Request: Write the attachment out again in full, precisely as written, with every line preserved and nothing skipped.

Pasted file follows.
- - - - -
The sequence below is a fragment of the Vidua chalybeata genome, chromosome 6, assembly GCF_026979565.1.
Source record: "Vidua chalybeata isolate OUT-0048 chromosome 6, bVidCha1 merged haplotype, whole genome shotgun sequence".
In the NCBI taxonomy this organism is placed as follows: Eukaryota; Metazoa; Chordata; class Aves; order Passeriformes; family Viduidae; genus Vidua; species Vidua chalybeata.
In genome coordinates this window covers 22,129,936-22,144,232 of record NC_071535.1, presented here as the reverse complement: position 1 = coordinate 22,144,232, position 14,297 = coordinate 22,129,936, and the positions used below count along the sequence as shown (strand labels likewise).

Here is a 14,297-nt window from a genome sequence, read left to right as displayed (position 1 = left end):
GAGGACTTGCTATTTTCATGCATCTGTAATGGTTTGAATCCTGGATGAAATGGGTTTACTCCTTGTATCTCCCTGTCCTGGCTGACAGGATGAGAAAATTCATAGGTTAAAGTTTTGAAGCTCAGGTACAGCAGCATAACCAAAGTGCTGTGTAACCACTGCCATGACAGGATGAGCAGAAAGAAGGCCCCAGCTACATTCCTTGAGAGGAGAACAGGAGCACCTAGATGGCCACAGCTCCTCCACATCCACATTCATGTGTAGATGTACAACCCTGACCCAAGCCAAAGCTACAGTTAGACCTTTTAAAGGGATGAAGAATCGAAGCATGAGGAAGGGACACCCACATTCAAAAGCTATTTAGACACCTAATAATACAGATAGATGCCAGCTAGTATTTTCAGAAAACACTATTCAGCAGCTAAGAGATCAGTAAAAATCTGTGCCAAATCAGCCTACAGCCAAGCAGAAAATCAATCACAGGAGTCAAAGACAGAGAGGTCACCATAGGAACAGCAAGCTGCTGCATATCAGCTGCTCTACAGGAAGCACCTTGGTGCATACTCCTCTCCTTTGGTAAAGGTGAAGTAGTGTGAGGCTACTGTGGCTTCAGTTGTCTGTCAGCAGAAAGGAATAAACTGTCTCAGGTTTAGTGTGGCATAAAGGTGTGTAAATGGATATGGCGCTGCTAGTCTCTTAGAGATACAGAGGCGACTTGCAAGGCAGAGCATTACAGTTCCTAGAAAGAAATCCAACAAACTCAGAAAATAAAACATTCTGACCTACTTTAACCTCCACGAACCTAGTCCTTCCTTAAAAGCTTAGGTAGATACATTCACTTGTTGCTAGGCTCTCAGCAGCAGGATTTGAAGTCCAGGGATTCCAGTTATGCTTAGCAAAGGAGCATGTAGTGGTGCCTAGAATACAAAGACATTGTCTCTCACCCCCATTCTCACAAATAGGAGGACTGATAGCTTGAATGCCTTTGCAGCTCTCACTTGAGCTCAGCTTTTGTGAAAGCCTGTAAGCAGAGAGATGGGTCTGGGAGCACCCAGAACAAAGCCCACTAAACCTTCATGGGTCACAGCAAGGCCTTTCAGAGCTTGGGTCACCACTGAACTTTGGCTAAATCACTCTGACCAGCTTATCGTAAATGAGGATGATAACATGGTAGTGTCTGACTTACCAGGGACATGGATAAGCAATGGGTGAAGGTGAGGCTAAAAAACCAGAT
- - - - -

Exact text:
The sequence below is a fragment of the Vidua chalybeata genome, chromosome 6, assembly GCF_026979565.1.
Source record: "Vidua chalybeata isolate OUT-0048 chromosome 6, bVidCha1 merged haplotype, whole genome shotgun sequence".
In the NCBI taxonomy this organism is placed as follows: Eukaryota; Metazoa; Chordata; class Aves; order Passeriformes; family Viduidae; genus Vidua; species Vidua chalybeata.
In genome coordinates this window covers 22,129,936-22,144,232 of record NC_071535.1, presented here as the reverse complement: position 1 = coordinate 22,144,232, position 14,297 = coordinate 22,129,936, and the positions used below count along the sequence as shown (strand labels likewise).

Here is a 14,297-nt window from a genome sequence, read left to right as displayed (position 1 = left end):
GAGGACTTGCTATTTTCATGCATCTGTAATGGTTTGAATCCTGGATGAAATGGGTTTACTCCTTGTATCTCCCTGTCCTGGCTGACAGGATGAGAAAATTCATAGGTTAAAGTTTTGAAGCTCAGGTACAGCAGCATAACCAAAGTGCTGTGTAACCACTGCCATGACAGGATGAGCAGAAAGAAGGCCCCAGCTACATTCCTTGAGAGGAGAACAGGAGCACCTAGATGGCCACAGCTCCTCCACATCCACATTCATGTGTAGATGTACAACCCTGACCCAAGCCAAAGCTACAGTTAGACCTTTTAAAGGGATGAAGAATCGAAGCATGAGGAAGGGACACCCACATTCAAAAGCTATTTAGACACCTAATAATACAGATAGATGCCAGCTAGTATTTTCAGAAAACACTATTCAGCAGCTAAGAGATCAGTAAAAATCTGTGCCAAATCAGCCTACAGCCAAGCAGAAAATCAATCACAGGAGTCAAAGACAGAGAGGTCACCATAGGAACAGCAAGCTGCTGCATATCAGCTGCTCTACAGGAAGCACCTTGGTGCATACTCCTCTCCTTTGGTAAAGGTGAAGTAGTGTGAGGCTACTGTGGCTTCAGTTGTCTGTCAGCAGAAAGGAATAAACTGTCTCAGGTTTAGTGTGGCATAAAGGTGTGTAAATGGATATGGCGCTGCTAGTCTCTTAGAGATACAGAGGCGACTTGCAAGGCAGAGCATTACAGTTCCTAGAAAGAAATCCAACAAACTCAGAAAATAAAACATTCTGACCTACTTTAACCTCCACGAACCTAGTCCTTCCTTAAAAGCTTAGGTAGATACATTCACTTGTTGCTAGGCTCTCAGCAGCAGGATTTGAAGTCCAGGGATTCCAGTTATGCTTAGCAAAGGAGCATGTAGTGGTGCCTAGAATACAAAGACATTGTCTCTCACCCCCATTCTCACAAATAGGAGGACTGATAGCTTGAATGCCTTTGCAGCTCTCACTTGAGCTCAGCTTTTGTGAAAGCCTGTAAGCAGAGAGATGGGTCTGGGAGCACCCAGAACAAAGCCCACTAAACCTTCATGGGTCACAGCAAGGCCTTTCAGAGCTTGGGTCACCACTGAACTTTGGCTAAATCACTCTGACCAGCTTATCGTAAATGAGGATGATAACATGGTAGTGTCTGACTTACCAGGGACATGGATAAGCAATGGGTGAAGGTGAGGCTAAAAAACCAGAT